Muscle Soreness – Symptoms, Treatment, and Prevention!

Muscle Soreness - Symptoms, Treatment

Starting to exercise could be challenging. Tracking calories, following a healthy diet, and getting enough sleep can be hard. But for many people, muscle soreness could be one of the main obstacles. After a hard physical exercise, particularly something new, our muscles experience a sensation of pain and discomfort which may not allow us to get out of bed the next day. Commonly known as muscle soreness, Delayed Onset Muscle Soreness is a completely normal discomfort that begins within 6 to 8 hours after a new activity that can last up to 36 to 48 hours.

Muscle Soreness – Tips For Reducing Muscle Soreness!

The reason for muscle soreness is often confused with the lactic acid build-up within the muscles. But lactic acid is not involved in the process. When we work out, microscopic damage to the muscle fibers occurs. This causes stiffness or soreness in the muscles. Anyone who has been exercising from newbies to elite athletes can experience muscle soreness.

Muscle Soreness Symptoms Treatment and Prevention

People who are new to exercise can experience a more severe soreness. This is because muscle soreness tends to decrease as the muscles get familiar with the new physical activity. Advanced athletes also experience soreness when they increase the training intensity or bring a change in their workout routine. The soreness is part of an adaptation process that leads to greater stamina and strength as the muscle recovers and gets stronger. Even though this is a good indicator that your body is changing, it is always advised to consult a doctor if the soreness does not go away even after 7 days of training

How Can I Prevent Muscle Sores?

Muscle soreness is inevitable. Everyone who exercises will experience this. The solution is to decrease the intensity of the discomfort by starting slowly and gradually allowing the muscles to cope with the change. People may suggest doing a warm-up session before working out, as a solution. Even though it is effective in preventing injuries, its link to reducing muscle soreness has not been proved.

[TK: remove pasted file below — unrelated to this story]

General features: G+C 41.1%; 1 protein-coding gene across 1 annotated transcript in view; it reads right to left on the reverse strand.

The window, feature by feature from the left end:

Can I Work Out When I Am Sore?   

Yes. It could be really difficult to work out while your muscles are sore. But the soreness tends to fade away after you are warmed up. As soreness is linked to muscle recovery and growth, it is important to not lose track of the workout routine. It is advisable to take a rest for a day until it feels less uncomfortable. Focusing on less sore muscle groups can help you to stay consistent while allowing the muscles to recover.

How Can I reduce Soreness?

  • Eat more protein: protein is essential for the speedy recovery of the muscle fibers. As the damage to the fibers causes soreness, eating an adequate amount of protein can help to reduce soreness faster. It is recommended for an individual with an active lifestyle to have 1 to 1.8 grams of protein per bodyweight. Using protein powders can help to increase the daily protein intake.
  • Add anti-inflammatory foods to your diet: Fruits and vegetables are rich in antioxidants that have been shown to reduce inflammation in the body.  Tomatoes, green leafy vegetables, watermelon, and cherry juice are some of them. Spices like turmeric, ginger, cayenne, and cinnamon have high anti-inflammatory properties. Eating foods rich in omega 3 fatty acids has also been shown to decrease inflammation in the body. Fish, flaxseeds, chia seeds, and nuts are rich in omega 3 fatty acids. You can also take omega 3 supplements.
  • Use topical arnica: arnica has been used as a natural remedy for muscle soreness. It is derived from a plant called Arnica Montana, which is found in the mountains of Siberia and Europe. Creams and ointments containing arnica extracts have shown to be effective for muscle soreness.
  • Take a sauna bath: Heat is a component that has been shown to reduce soreness in the muscles. Taking a hot sauna bath after your workout can be effective in easing the muscles and preparing them for a speedy recovery.  If you do not have access to a sauna, using a warm wet towel or even taking a hot shower can be effective. Adding Epsom salt to your bath can double the results. 
  • Massages: Getting a massage can not only relax the muscles but also have shown to reduce muscle soreness by improving muscle performance and reducing stress
  • Get yourself a foam roller: Foam rollers are used as self-massaging equipment. You can use a foam roller by keeping it on the floor and rolling the sore muscle groups. 
  • Exercise more: Soreness gets better when the muscles get used to the training routine. Therefore exercising more can help the muscles to be familiar with the activity level and thus reduce soreness. Studies show that incorporating yoga into your daily routine can reduce soreness.
  • Stay hydrated: Cannot stress this one enough. Getting enough water can improve the overall function of the body. It keeps the movement of fluids inside the body in check, which helps in the proper flow of nutrients. This can speed up the recovery process and in turn reduce soreness.


In short, soreness occurs as the body’s way of adapting to the change in the activity level. This can be a good sign that your workout is being effective. So planning to stop exercising would not be a smart way to avoid muscle soreness. Instead of being paranoid about the discomfort, embrace the fact that pain is temporary and the results are permanent.



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